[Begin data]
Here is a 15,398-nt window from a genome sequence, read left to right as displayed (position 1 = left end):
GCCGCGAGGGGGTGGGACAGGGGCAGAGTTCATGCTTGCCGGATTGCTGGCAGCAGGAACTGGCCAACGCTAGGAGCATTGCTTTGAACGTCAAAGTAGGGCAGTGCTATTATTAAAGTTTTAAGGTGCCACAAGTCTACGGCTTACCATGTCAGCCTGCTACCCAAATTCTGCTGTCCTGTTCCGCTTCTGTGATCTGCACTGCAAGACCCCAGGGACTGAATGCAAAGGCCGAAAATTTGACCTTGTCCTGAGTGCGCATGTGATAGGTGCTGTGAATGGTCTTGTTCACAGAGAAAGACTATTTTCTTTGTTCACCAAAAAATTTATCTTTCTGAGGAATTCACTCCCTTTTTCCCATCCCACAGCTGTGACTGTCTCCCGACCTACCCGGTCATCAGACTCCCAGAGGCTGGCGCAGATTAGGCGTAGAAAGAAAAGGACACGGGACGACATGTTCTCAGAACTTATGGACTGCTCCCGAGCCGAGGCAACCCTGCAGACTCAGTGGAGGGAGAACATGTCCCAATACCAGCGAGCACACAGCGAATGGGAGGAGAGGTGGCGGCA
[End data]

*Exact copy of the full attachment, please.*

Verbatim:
Here is a 15,398-nt window from a genome sequence, read left to right as displayed (position 1 = left end):
GCCGCGAGGGGGTGGGACAGGGGCAGAGTTCATGCTTGCCGGATTGCTGGCAGCAGGAACTGGCCAACGCTAGGAGCATTGCTTTGAACGTCAAAGTAGGGCAGTGCTATTATTAAAGTTTTAAGGTGCCACAAGTCTACGGCTTACCATGTCAGCCTGCTACCCAAATTCTGCTGTCCTGTTCCGCTTCTGTGATCTGCACTGCAAGACCCCAGGGACTGAATGCAAAGGCCGAAAATTTGACCTTGTCCTGAGTGCGCATGTGATAGGTGCTGTGAATGGTCTTGTTCACAGAGAAAGACTATTTTCTTTGTTCACCAAAAAATTTATCTTTCTGAGGAATTCACTCCCTTTTTCCCATCCCACAGCTGTGACTGTCTCCCGACCTACCCGGTCATCAGACTCCCAGAGGCTGGCGCAGATTAGGCGTAGAAAGAAAAGGACACGGGACGACATGTTCTCAGAACTTATGGACTGCTCCCGAGCCGAGGCAACCCTGCAGACTCAGTGGAGGGAGAACATGTCCCAATACCAGCGAGCACACAGCGAATGGGAGGAGAGGTGGCGGCA